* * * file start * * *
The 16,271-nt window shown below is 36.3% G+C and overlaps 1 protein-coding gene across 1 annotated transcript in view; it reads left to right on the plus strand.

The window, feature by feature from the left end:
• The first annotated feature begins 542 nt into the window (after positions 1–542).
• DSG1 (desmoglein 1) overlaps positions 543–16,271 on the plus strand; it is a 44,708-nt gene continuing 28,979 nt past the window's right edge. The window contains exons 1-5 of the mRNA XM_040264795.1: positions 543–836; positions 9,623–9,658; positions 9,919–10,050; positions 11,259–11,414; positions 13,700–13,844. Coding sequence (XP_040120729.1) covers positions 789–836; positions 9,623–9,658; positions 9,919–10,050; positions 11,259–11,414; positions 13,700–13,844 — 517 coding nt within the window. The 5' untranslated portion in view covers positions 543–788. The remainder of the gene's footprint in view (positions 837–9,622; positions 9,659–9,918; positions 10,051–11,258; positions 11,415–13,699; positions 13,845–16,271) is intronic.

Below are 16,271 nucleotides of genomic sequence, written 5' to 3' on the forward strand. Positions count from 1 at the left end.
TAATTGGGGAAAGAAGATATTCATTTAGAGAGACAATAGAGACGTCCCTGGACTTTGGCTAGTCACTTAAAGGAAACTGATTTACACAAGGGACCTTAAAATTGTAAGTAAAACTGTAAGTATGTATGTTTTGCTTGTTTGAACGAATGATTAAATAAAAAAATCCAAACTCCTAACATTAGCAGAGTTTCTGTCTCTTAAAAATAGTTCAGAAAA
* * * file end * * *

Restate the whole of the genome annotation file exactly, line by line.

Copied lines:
The 16,271-nt window shown below is 36.3% G+C and overlaps 1 protein-coding gene across 1 annotated transcript in view; it reads left to right on the plus strand.

The window, feature by feature from the left end:
• The first annotated feature begins 542 nt into the window (after positions 1–542).
• DSG1 (desmoglein 1) overlaps positions 543–16,271 on the plus strand; it is a 44,708-nt gene continuing 28,979 nt past the window's right edge. The window contains exons 1-5 of the mRNA XM_040264795.1: positions 543–836; positions 9,623–9,658; positions 9,919–10,050; positions 11,259–11,414; positions 13,700–13,844. Coding sequence (XP_040120729.1) covers positions 789–836; positions 9,623–9,658; positions 9,919–10,050; positions 11,259–11,414; positions 13,700–13,844 — 517 coding nt within the window. The 5' untranslated portion in view covers positions 543–788. The remainder of the gene's footprint in view (positions 837–9,622; positions 9,659–9,918; positions 10,051–11,258; positions 11,415–13,699; positions 13,845–16,271) is intronic.

Below are 16,271 nucleotides of genomic sequence, written 5' to 3' on the forward strand. Positions count from 1 at the left end.
TAATTGGGGAAAGAAGATATTCATTTAGAGAGACAATAGAGACGTCCCTGGACTTTGGCTAGTCACTTAAAGGAAACTGATTTACACAAGGGACCTTAAAATTGTAAGTAAAACTGTAAGTATGTATGTTTTGCTTGTTTGAACGAATGATTAAATAAAAAAATCCAAACTCCTAACATTAGCAGAGTTTCTGTCTCTTAAAAATAGTTCAGAAAA